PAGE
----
J/70 Progress Report,by Don Finkle:
As mentioned above I was able to meet Al Johnstone at the factory in Bristol, RI for a thorough review of this new design while in the early stages of production.
The CCF Plant currently builds the J/111, J/95 and the North Coast powerboat line, as well as the new 22.75' LOA J/70. This is a large, totally modern and clean facility fully capable of cranking out J/70s in volume. Al and his father Rod combine efforts on the design of every new J/boat. Al is responsible for most of the details so it was especially enlightening to be able to go over the boat part by part and listen to his explanations for everything they are doing. I came away even more impressed than I was expecting to be.
Three hulls had already been pulled from the mold and the deck mold was near completion (by the time you read this it should be completed). I also saw the molds for the keel and the five fiberglass bulkheads. The keel is built much like a rudder is, with two fiberglass skins bonded around the stainless steel internal structure and lead ballast. The result of this method is that the finished keel is smooth gelcoat and does not require fairing. The lead is all in the bulb and is poured to weight. The retracting keel is raised and lowered via an aluminum crane similar to that used on a Melges 24, but as Al proudly pointed out he feels that they have improved somewhat on the retracting keel system. The boat is intended to be easily ramp-launchable and from what I could see that should be no problem at all, especially with a deck-stepped carbon mast.
That brings us to the rig, which will be a complete carbon package from Southern Spars, including mast, boom, spreaders, extended mast crane and sprit. Al has paid a lot of attention to the deck layout and with an 11 foot cockpit length there is plenty of room for 3-4 people to sit comfortably and move about. The helmsman can sit aft of the traveler, straddling it, or forward, as conditions dictate. Since there is no need to go forward (kite set and douses from the hatch, jib on a roller furler) there is no bow pulpit. Low-height padded lifelines dive down forward and there are two corner rails at the stern to enclose the cockpit. Plans at this point are for the motor to attach to a simple fixed bracket on the transom.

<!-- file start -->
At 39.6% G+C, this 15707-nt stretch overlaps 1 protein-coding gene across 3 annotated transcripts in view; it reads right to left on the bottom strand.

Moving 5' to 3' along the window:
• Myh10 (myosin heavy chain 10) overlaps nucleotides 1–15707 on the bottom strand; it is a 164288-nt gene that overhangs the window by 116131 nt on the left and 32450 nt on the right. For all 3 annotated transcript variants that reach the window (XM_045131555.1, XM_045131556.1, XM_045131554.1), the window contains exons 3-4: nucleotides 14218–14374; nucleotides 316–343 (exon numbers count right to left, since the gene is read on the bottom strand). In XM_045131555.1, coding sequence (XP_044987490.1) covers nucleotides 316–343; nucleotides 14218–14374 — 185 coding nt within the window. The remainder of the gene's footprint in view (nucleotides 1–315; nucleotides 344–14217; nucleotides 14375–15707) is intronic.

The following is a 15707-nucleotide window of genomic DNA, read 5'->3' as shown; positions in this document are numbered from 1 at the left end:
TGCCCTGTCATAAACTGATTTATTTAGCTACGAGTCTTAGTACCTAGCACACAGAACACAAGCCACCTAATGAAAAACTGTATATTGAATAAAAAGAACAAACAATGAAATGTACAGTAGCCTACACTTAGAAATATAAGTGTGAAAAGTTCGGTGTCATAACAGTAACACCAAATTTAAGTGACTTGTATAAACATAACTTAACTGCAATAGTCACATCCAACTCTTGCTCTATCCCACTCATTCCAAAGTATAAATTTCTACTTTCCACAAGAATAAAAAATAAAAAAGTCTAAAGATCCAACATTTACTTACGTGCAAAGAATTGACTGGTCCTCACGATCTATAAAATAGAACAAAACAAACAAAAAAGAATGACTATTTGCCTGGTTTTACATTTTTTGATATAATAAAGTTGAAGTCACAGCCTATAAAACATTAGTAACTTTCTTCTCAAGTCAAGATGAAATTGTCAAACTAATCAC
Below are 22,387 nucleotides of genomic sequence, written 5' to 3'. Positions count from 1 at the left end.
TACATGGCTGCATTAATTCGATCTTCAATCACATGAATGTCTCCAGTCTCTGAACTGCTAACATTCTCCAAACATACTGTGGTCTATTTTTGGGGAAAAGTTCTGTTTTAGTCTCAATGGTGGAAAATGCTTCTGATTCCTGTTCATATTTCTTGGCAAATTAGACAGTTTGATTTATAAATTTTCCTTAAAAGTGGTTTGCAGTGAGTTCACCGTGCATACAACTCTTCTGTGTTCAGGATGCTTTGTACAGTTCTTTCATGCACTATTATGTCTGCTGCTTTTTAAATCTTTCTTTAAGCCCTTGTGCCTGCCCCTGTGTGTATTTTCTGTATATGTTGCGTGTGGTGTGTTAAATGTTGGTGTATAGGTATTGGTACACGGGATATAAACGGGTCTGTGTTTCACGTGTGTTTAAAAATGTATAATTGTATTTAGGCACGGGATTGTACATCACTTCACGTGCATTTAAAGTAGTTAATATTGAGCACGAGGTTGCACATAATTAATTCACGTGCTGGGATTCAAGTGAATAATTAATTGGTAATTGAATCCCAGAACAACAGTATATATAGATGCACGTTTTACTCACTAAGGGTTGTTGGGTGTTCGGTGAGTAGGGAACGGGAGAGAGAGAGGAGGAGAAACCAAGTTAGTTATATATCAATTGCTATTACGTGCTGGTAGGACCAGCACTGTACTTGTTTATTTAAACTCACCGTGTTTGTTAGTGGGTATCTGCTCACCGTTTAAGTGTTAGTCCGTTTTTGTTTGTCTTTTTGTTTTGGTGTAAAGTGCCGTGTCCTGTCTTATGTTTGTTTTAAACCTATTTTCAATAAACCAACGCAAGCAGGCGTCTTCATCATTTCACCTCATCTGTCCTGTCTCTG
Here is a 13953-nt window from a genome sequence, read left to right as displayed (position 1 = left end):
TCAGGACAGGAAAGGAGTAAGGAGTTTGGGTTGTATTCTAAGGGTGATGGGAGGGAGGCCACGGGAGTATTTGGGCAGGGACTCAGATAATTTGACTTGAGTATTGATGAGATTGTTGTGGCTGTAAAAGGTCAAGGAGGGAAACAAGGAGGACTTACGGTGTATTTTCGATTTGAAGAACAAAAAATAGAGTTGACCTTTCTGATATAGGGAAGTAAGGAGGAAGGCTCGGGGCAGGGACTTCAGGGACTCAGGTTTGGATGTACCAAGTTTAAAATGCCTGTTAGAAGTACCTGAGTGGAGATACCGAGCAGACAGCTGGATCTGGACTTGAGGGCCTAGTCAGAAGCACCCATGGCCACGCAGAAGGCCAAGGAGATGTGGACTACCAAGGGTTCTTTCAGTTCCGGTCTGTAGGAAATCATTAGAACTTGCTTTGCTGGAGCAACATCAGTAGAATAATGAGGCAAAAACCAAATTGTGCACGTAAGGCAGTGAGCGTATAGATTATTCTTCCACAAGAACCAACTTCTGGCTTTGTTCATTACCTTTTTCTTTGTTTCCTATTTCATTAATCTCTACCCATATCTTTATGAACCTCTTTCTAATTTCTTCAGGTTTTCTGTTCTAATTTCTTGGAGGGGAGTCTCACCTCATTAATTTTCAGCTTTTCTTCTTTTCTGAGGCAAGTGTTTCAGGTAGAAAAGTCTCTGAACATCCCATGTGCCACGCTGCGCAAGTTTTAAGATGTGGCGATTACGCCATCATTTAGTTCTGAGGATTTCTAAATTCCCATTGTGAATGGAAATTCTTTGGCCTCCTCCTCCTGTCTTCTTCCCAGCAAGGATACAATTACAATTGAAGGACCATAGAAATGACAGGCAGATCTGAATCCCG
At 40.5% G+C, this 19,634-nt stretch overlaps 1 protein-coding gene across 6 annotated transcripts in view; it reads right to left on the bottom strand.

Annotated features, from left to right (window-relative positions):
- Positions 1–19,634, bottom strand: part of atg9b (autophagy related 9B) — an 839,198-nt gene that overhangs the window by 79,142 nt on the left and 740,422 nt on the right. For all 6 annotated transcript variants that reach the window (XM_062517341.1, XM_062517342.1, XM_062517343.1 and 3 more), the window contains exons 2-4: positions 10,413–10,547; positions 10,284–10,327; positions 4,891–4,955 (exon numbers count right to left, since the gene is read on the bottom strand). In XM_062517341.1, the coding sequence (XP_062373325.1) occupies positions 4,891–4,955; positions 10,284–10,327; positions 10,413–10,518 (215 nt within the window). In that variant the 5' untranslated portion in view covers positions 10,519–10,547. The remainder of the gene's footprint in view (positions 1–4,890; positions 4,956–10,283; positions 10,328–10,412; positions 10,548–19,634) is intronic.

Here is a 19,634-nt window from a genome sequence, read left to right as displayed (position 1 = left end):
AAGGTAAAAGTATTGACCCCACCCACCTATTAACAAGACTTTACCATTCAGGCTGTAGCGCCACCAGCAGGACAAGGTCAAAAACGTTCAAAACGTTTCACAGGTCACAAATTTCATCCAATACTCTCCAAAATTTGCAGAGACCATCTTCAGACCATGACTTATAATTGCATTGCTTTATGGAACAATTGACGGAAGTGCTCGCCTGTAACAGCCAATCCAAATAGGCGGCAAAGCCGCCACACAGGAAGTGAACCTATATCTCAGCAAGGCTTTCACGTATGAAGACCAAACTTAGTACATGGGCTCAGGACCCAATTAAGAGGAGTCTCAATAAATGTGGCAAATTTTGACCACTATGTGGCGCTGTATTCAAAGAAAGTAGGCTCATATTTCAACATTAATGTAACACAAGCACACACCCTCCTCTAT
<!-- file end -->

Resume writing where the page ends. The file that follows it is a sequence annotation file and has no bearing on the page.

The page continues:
Al explained the new design Harken below-deck jib furler and it sounded like a real neat solution. Unlike some furlers where you need to leave the jib up because it supports the rig, on this new Harken system the jib can be lowered and stowed if desired since there is a forestay. Jib sheets will be 2:1 for racing but can also be run to the cockpit winches, which are there primarily for the spinnaker sheets. Unlike some recent designs there is backstay to play with.
Looking at the deck layout the three-sail inventory appears like it will be easy to manage and fun. The vang is conventional since there is the small deckhouse below it and as such you will be ducking behind the vang instead of under it when tacking or jibing. The boom is of moderate height for safety and convenience.
The area below deck will not be spacious but you will be able to get out of the weather, change clothes, use a bucket, and store the motor and gear. There are air tanks fore and aft for flotation. For ease of maintenance and longevity there is no wood that I could see. This is not a big boat but all the key elements are there
and appear to be really well thought-out. As Al said "small boats are harder", there is limited room and weight to work with and cost is a bigger factor. Accordingly they have examined each aspect of this boat's design and engineering and the thought that has gone into it is obvious. I really should not go into more of the details in this format but can answer questions if you contact me. The first two boats are due to be launched in mid-March and will be kept in Newport for two-boat sail testing. Various sailmakers are already lined up for these tests. Stay tuned for further updates as we move along. We are super anxious to get our first boat in May!
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